[volt-nuts] LTZ1000 at higher currents

John Devereux john at devereux.me.uk
Fri Oct 21 11:47:41 UTC 2011


Yes I am assuming a LTZ1000 (not A) and 20C lab environment.

Could you clarify your remarks about cooling, I can't tell if you mean
poor cooling (good insulation) or good cooling (heatsink somehow)?  

I was wondering about oil immersion too.



m k <m1k3k1 at hotmail.com> writes:

> Hi John,
> The LTZ1000 can be run much harder, but the LTZ1000a can only be run upto about 40-45 mA before the chip temp is up to 125C where the dift is going to be much higher.
> I am assuming a 20C lab environment for homebrew kit with decent cooling. But to stop thermal drift you really have to give the chip and pcb poor cooling or dip in parrafin oil.
> Regards,
> M K
>> From: john at devereux.me.uk
>> To: volt-nuts at febo.com
>> Date: Wed, 19 Oct 2011 14:14:45 +0100
>> Subject: [volt-nuts] LTZ1000 at higher currents
>> Hello everyone,
>> Is there some reason why LTZ1000s are not run at a lot higher current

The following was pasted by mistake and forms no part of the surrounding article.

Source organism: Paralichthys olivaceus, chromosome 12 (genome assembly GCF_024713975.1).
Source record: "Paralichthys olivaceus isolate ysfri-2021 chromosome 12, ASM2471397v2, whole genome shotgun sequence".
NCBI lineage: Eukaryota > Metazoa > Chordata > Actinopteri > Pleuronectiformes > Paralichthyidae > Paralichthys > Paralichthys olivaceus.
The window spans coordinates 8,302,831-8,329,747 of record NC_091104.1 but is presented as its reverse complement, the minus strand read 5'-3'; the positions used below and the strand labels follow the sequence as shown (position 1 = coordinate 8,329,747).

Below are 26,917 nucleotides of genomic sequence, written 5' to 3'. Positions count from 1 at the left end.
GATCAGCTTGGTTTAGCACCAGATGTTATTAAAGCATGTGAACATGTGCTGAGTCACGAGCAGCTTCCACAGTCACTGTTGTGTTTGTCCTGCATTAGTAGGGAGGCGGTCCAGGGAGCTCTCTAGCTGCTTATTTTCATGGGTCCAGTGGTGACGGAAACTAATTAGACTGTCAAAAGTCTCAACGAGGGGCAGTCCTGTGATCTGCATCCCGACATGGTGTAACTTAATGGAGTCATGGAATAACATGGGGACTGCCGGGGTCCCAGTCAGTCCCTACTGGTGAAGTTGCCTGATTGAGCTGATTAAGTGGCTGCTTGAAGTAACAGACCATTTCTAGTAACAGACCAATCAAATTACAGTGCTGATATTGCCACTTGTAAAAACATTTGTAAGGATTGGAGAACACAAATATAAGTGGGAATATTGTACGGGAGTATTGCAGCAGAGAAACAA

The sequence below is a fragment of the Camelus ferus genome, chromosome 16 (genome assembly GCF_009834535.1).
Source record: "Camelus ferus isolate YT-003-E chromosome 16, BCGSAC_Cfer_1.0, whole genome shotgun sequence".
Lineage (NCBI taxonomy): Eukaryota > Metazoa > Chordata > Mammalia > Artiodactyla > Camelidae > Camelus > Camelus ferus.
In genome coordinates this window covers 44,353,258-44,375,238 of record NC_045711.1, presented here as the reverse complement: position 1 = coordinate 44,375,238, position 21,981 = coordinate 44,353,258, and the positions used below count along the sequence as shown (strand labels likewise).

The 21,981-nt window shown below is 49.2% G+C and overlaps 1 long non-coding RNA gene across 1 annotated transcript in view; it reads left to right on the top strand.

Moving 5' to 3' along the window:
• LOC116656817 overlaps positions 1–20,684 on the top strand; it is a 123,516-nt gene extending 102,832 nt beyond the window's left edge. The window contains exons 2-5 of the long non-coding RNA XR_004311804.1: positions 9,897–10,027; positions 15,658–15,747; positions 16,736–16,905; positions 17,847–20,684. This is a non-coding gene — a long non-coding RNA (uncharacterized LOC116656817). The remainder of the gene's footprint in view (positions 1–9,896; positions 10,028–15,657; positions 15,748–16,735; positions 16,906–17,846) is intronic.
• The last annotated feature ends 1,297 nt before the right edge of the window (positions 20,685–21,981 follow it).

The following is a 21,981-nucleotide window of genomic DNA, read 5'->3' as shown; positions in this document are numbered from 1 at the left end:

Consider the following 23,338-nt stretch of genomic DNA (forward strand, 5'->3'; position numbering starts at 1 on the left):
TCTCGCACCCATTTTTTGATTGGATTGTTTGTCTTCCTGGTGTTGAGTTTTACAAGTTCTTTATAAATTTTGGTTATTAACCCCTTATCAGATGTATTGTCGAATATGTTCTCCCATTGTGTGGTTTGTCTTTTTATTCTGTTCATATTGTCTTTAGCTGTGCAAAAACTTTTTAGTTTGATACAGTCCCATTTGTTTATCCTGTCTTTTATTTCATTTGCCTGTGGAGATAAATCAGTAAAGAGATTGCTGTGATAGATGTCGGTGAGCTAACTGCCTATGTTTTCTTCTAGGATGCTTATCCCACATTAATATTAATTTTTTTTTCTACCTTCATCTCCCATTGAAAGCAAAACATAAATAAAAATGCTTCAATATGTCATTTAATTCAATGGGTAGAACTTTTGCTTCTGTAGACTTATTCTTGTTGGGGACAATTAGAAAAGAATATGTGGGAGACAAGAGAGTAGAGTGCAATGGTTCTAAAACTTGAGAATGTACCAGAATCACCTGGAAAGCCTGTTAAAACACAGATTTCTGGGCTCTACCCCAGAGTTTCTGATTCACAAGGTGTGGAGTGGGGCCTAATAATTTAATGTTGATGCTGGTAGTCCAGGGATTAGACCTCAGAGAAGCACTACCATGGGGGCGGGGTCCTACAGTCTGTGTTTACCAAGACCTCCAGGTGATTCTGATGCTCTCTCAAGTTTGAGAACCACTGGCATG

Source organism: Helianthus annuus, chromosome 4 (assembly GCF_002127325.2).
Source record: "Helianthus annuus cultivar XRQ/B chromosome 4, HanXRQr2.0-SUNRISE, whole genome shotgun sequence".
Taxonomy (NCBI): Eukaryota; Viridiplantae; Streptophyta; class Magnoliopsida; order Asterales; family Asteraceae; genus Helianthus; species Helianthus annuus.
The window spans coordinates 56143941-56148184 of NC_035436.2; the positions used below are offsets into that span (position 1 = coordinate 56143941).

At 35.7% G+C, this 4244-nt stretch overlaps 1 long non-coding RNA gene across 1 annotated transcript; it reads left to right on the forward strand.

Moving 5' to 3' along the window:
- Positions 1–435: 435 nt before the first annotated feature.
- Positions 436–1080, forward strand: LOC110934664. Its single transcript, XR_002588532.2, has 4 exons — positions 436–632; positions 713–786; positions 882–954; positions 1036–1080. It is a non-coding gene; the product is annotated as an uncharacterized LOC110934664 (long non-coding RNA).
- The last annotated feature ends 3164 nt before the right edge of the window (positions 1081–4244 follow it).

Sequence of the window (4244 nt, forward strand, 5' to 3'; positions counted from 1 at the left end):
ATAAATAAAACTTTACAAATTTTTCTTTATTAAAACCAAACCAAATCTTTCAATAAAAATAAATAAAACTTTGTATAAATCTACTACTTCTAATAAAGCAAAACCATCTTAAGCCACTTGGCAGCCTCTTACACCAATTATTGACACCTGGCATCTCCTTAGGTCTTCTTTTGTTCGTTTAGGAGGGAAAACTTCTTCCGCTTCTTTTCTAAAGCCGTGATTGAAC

>> than 5mA?
>> Thermal resistance is 80'C/W, or ~0.5'C/mA. So it would seem OK to run
>> it at 10, 20, 30mA before seeing serious problems due to raising the
>> temperature too high. 
>> The datasheet noise graph shows a big fall in noise level between 1 and
>> 5mA, so this ought to reduce the noise further. I am not sure how far
>> down in frequency this improvement continues. On the datasheet the
>> "noise gap" widens more and more with lower frequency, does this extend
>> to frequencies so low they would be regarded as long term drift? 
>> There is no current limit for the zener that I can see (of course there
>> will be one eventually). 
>> The "Pickering patent" uses pulsing to achieve a high current in what is
>> obviously a LTZ1000, the stated reason being to minimise "VLF and long
>> term instability".
>> But it seems like even a higher DC current could be of benefit.


John Devereux

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